China is expanding its UN presence, in belt and road push

UN farming chief is the latest top job to be filled from Beijing, as China promotes ‘ecological civilisation’ and promises to green its foreign investment drive

Kunming is set to host critical UN biodiversity talks in October 2020 (Pic: Flickr/Patrick Giblin)


As the US withdraws from the international arena, China is playing for dominance in UN spaces.

And while Beijing strengthens its influence at the top of international institutions, president Xi Jinping’s promise to green China’s belt and road initiative (BRI) – its ambitious campaign of foreign investments – is being tested.

Will China walk the talk, or is Beijing’s increased participation in global forums an attempt to neutralise its critics?

Reflecting its growing economic clout, China has become the second largest UN donor after the US and the largest contributor of troops for peacekeeping operations among permanent members of the Security Council. In recent years, it has played an ever bigger role in environmental and development agencies.

The inauguration last week of Qu Dongyu as the first Chinese director-general of the Food and Agriculture Organization (FAO) – the UN’s largest technical agency – is the latest example of that. The outgoing Chinese vice-minister of agriculture and rural affairs, who worked on the BRI’s agriculture policy, Qu was elected in a secret ballot for a four-year mandate, with the possibility of running for a second term.

This could see him oversee the organisation in the critical period to 2030 – the deadline to achieve the UN’s sustainable development goals (SDGs).

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The FAO also has an important role to play in climate action. The publication of a major UN scientific report this week is expected to highlight tensions between growing food and preserving land and forests as carbon sinks.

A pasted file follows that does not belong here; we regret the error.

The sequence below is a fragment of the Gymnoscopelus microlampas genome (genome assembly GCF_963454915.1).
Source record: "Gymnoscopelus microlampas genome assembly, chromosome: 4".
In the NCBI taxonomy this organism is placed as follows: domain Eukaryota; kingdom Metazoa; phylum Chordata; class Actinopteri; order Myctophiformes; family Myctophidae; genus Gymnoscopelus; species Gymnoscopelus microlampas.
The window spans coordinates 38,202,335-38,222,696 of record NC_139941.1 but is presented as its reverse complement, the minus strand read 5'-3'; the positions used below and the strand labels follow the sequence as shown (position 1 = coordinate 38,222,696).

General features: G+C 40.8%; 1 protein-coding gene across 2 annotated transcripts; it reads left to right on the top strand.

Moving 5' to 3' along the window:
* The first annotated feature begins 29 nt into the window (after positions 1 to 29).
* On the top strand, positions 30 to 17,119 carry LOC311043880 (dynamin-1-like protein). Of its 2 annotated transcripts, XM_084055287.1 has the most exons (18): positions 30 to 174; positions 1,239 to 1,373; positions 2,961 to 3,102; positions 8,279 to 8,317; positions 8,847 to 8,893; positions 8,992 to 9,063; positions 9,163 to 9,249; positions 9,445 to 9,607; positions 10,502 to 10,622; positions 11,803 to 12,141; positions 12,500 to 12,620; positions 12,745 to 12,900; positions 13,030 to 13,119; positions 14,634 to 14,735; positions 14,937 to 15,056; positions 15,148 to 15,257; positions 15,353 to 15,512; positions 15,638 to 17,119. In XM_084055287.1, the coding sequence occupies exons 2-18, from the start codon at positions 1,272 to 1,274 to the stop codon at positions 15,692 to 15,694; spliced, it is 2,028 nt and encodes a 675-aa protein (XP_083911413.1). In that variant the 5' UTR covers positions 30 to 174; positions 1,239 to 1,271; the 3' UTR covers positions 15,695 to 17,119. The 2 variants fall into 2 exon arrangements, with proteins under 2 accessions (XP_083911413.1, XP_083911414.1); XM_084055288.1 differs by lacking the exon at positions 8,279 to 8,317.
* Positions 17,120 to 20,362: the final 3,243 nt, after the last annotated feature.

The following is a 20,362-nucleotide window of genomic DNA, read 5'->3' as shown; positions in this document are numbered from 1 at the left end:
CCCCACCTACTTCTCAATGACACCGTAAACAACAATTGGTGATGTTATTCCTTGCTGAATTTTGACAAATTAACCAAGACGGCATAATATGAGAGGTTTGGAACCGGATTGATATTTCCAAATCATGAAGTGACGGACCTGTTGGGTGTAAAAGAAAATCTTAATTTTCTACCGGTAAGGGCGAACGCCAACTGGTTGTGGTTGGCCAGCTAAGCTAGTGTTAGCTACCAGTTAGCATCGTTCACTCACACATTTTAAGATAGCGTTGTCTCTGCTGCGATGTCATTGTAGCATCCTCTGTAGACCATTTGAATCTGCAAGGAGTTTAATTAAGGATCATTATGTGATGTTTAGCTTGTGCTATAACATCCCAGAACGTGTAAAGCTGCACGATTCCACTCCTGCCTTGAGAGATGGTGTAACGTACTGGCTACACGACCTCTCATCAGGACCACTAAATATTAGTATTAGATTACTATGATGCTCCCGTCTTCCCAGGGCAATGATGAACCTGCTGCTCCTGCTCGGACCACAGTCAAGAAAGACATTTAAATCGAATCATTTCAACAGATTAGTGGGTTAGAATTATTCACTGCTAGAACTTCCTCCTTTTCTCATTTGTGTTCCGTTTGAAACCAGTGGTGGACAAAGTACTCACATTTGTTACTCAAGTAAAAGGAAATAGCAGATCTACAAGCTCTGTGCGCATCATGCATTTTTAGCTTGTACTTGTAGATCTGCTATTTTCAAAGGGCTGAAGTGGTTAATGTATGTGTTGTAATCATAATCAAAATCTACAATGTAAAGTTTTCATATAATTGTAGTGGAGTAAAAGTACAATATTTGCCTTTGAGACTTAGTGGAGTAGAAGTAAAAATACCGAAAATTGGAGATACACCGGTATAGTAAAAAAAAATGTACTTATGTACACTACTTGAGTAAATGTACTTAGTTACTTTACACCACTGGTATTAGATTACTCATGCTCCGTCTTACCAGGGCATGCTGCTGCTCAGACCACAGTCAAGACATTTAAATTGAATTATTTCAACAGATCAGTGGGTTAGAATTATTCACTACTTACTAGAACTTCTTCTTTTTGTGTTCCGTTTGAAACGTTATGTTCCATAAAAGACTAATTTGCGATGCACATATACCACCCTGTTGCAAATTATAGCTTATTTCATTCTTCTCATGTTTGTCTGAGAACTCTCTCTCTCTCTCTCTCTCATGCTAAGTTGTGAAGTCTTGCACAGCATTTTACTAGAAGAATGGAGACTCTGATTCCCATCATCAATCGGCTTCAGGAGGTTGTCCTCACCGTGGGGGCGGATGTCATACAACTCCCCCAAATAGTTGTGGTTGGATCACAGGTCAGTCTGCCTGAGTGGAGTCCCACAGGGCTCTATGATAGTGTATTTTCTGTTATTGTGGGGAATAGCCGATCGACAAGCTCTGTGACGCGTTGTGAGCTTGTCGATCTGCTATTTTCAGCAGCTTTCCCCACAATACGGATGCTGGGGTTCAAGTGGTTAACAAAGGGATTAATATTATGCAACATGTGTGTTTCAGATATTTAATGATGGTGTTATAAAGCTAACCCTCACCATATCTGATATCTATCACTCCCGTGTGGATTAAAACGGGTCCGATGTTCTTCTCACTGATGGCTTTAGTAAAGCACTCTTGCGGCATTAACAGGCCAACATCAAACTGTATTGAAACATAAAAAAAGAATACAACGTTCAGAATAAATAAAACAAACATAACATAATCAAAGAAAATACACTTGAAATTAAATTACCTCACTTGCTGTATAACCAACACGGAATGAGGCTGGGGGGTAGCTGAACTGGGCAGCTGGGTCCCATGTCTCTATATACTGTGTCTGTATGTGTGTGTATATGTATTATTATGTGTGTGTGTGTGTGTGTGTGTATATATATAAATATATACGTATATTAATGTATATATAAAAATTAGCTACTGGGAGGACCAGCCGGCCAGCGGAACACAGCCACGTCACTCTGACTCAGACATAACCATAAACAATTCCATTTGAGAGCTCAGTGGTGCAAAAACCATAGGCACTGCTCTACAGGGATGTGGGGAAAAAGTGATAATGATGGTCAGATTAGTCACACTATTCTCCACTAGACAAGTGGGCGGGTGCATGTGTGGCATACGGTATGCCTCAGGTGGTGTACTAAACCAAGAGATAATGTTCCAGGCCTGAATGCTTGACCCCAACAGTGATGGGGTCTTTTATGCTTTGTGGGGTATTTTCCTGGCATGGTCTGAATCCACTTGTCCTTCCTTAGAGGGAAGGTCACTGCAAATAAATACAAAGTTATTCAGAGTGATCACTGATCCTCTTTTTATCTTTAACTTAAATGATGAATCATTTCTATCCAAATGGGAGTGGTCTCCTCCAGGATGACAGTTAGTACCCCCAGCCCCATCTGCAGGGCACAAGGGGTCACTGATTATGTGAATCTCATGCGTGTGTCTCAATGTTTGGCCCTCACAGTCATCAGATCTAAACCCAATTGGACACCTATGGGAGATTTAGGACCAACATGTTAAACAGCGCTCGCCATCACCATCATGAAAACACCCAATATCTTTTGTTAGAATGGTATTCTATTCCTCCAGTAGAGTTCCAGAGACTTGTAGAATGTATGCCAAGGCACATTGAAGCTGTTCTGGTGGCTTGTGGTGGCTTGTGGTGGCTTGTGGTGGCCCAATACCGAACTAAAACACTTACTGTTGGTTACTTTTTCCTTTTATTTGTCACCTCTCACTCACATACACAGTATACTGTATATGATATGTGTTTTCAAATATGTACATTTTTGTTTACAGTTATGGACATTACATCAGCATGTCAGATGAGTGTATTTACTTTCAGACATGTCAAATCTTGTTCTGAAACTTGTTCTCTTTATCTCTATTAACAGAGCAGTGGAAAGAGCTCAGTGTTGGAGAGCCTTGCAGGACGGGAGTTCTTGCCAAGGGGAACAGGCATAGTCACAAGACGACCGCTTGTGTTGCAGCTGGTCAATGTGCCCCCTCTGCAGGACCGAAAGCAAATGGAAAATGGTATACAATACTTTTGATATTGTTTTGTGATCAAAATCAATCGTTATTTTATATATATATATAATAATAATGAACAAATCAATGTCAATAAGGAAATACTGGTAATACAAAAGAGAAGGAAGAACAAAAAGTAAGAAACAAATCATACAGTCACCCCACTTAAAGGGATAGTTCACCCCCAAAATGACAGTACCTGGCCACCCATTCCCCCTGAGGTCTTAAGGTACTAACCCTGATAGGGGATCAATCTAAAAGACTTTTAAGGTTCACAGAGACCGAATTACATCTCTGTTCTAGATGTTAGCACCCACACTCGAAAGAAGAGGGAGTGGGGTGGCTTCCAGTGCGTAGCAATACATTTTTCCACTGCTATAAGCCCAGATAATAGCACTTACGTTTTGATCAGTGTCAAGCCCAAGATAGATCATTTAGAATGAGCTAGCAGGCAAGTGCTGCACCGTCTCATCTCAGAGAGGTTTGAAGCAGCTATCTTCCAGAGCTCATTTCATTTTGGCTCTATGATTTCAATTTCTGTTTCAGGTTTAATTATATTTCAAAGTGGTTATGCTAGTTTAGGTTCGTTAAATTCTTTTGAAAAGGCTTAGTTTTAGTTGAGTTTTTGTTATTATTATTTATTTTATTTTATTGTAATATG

“I’m very grateful to my motherland. Without 40 years of successful reform and open-door policy I would not have been who I am,” Qu told the FAO in his acceptance speech.

Elsewhere, the city of Fuzhou on the country’s eastern coast is to host next year’s session of Unesco’s World Heritage Committee meeting.

And the southern city of Kunming will be the stage for the 2020 UN biodiversity talks – a meeting which is expected to deliver a global framework for plant and wildlife protection beyond next year.

“China actually competed down to the wire to host [the biodiversity meeting] in 2020,” said Li Shuo, climate and energy policy officer at Greenpeace China.

This aligns with Beijing’s broader diplomatic move away from the “hide your power, bide your time” approach, which has long dictated China’s foreign policy, Li told CHN.

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The Kunming summit is anticipated to be one of the most important events in China next year, said Jinfeng Zhou, secretary-general of the Beijing-based China Biodiversity Conservation and Green Development Foundation.

In an email to CHN, Zhou said the “era of ecological civilization” – one of president Xi’s signature slogans – was “an imperative for humanity” and one of the reasons for China’s willingness to host the meeting.

The term appeared in an article penned by President Xi in a state-owned magazine earlier this year, in which he set out his vision for China to “deeply participate in global environmental governance, enhance China’s voice and influence in the global environmental governance system, [and] actively guide the direction of international order change.”